By Alistair MacDonald 

This article is being republished as part of our daily reproduction of WSJ.com articles that also appeared in the U.S. print edition of The Wall Street Journal (January 28, 2020).

Newmont Corp.'s lead over bitter rival Barrick Gold Corp. has shrunk after both made big acquisitions. Now the world's biggest gold producer is betting high dividends and its new mines will drive future stock growth.

Newmont, America's largest miner, is trying to improve operations at some of the gold mines that it acquired as part of its $10 billion deal for Goldcorp Inc. The Denver-based company says the problems have been fixed and is betting that sharing more of its profits with shareholders will attract generalists back to a sector they have avoided for years.

Barrick Gold, meanwhile, has seen more immediate returns from its $6 billion purchase of South Africa's Randgold Resources Ltd., and shares of the Canadian miner have outperformed Newmont over the past year. However, some investors -- including its largest one -- have raised concerns about the company talking about bulking up its copper holdings.

"The Barrick-Randgold deal has gone well, but Newmont has more upside currently if it can execute its plan of optimizing each of Goldcorp's mines," said Chris Mancini, an analyst with Gabelli Gold Fund, which owns both stocks.

The divergent performances and strategies are another step in the decades-old and sometimes bitter rivalry that also has included several unsuccessful attempts to merge. The two companies do operate mines together in Nevada, a massive joint venture that investors consider a success.

Barrick's shares have risen 79% since it detailed plans to buy Randgold in September 2018. Newmont's stock price is up 27% since announcing its Goldcorp deal in January 2019. Both stocks were boosted by a 22% rise in the price of gold since the start of last year.

Barrick, under new Chief Executive Mark Bristow, has paid down debt, sold assets, increased cash flows and worked to fix a long-running problem in Tanzania. Investors have said Mr. Bristow, who became Barrick CEO after heading Randgold, was a big gain from the deal.

More recently, though, some investors have been unnerved by Mr. Bristow's talk of buying more copper assets and combining with Freeport-McMoRan Inc., a predominantly copper focused U.S. miner. Freeport CEO Richard Adkerson said he isn't in a position to pursue big strategic deals, a potential problem for Mr. Bristow, who told Bloomberg News he wouldn't go hostile.

Mr. Bristow and Barrick Gold declined to comment.

The idea of stocking up on copper, whether through Freeport or other acquisitions, is upsetting some investors whose remit is just gold. Joe Foster, who runs the VanEck International Investors Gold Fund, wants companies in his portfolio to produce at least 80% of their revenues from gold, and stocking up on copper or combining with Freeport could take the company below that. Van Eck Associates Corp. is Barrick's largest investor, according to FactSet.

"I would have to consider my position" as a Barrick investor, Mr. Foster said.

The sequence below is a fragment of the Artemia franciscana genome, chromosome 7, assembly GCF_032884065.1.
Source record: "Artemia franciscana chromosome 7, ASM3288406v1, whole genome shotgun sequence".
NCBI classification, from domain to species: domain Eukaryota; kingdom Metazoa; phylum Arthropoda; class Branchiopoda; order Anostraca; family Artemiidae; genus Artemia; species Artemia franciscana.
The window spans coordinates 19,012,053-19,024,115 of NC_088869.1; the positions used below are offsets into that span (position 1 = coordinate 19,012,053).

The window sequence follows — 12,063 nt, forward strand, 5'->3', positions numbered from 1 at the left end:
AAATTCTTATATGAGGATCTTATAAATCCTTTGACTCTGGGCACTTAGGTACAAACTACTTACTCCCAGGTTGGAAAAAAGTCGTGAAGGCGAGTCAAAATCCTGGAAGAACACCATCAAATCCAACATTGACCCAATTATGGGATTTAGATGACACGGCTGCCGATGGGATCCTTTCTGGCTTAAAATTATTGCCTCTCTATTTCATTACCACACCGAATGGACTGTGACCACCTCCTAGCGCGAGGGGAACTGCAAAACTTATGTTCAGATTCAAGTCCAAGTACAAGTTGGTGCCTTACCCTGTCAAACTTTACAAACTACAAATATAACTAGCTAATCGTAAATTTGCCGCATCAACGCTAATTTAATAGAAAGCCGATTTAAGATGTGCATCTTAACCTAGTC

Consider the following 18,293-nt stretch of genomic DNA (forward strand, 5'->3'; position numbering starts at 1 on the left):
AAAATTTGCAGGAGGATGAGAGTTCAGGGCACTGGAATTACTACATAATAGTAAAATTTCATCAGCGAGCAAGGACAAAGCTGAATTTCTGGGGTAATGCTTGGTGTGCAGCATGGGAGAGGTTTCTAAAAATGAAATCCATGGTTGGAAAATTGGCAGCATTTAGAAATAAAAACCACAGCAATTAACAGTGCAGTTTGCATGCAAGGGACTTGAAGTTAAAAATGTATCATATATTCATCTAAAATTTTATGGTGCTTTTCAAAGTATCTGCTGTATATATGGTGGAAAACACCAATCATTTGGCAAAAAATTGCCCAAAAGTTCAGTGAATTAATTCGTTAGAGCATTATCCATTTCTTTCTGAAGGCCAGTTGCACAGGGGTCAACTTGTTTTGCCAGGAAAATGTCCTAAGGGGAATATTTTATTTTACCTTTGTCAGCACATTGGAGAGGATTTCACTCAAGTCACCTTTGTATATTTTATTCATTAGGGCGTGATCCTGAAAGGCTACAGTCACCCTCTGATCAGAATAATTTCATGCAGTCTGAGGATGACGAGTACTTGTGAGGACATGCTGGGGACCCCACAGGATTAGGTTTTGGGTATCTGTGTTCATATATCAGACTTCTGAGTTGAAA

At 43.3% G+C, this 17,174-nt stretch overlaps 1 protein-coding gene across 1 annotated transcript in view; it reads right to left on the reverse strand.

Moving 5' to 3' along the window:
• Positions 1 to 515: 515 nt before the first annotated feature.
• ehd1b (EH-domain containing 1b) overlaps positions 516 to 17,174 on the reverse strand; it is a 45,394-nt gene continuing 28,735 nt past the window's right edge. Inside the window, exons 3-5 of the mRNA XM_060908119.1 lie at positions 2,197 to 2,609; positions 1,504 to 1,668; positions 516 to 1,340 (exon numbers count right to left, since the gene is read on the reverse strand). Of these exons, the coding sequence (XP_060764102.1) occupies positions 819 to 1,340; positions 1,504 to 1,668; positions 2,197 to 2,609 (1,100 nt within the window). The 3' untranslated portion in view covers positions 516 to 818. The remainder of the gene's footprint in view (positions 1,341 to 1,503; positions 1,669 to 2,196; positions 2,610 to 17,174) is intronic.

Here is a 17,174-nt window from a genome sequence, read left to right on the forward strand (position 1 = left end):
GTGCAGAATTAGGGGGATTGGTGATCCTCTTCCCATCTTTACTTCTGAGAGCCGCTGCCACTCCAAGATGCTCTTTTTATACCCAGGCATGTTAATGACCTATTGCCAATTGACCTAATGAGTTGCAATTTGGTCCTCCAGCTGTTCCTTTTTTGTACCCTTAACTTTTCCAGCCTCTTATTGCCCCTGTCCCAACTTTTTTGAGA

Investors typically buy gold miners as a play on gold. Gold miners have higher valuations than their peers in copper. Currently, North American-listed gold companies trade at 7.4 times earnings before interest, taxes, depreciation, and amortization, according to Royal Bank of Canada. North American-listed base-metals companies trade on 6.6 times Ebitda.

Newmont, in its deal for Goldcorp, inherited some mines that have been disappointing. Goldcorp's Peñasquito and Musselwhite mines, for instance, were idled because of a blockade and fire, respectively.

Newmont CEO Tom Palmer said problems at Peñasquito and Musselwhite are resolved and Goldcorp's overall portfolio is far from a disappointment.

"They're very good deposits, [with] very good infrastructure, but they were underperforming under Goldcorp's stewardship, and we can deliver good value from them," Mr. Palmer said in an interview. Some analysts, though, remain skeptical.

Newmont's deal will achieve greater cost savings than the company first projected, Mr. Palmer said. The company now forecasts $500 million in savings a year in 2021, up from the $365 million first envisaged.

Newmont has begun increasing its payouts. This month, it announced what it says is the largest dividend in gold mining, with an increase of 79% to 25 cents a share. In December, the company started a $1 billion share buyback program.

"This opens us up to a generalist investor," Mr. Palmer said.

Newmont shares have had more momentum in recent months, more than doubling the return seen in Barrick's stock price since October. Analysts also say that because Barrick's deal happened months earlier, its benefits have had more time to accrete.

A test will come when both companies report their annual results next month. Newmont is projected to report a 34% jump in annual sales to $9.72 billion, according to analysts surveyed by FactSet, while Barrick's sales are seen rising 35% to $9.75 billion.

--Jacquie McNish contributed to this article.

Write to Alistair MacDonald at alistair.macdonald@wsj.com

 

(END) Dow Jones Newswires

January 28, 2020 02:47 ET (07:47 GMT)

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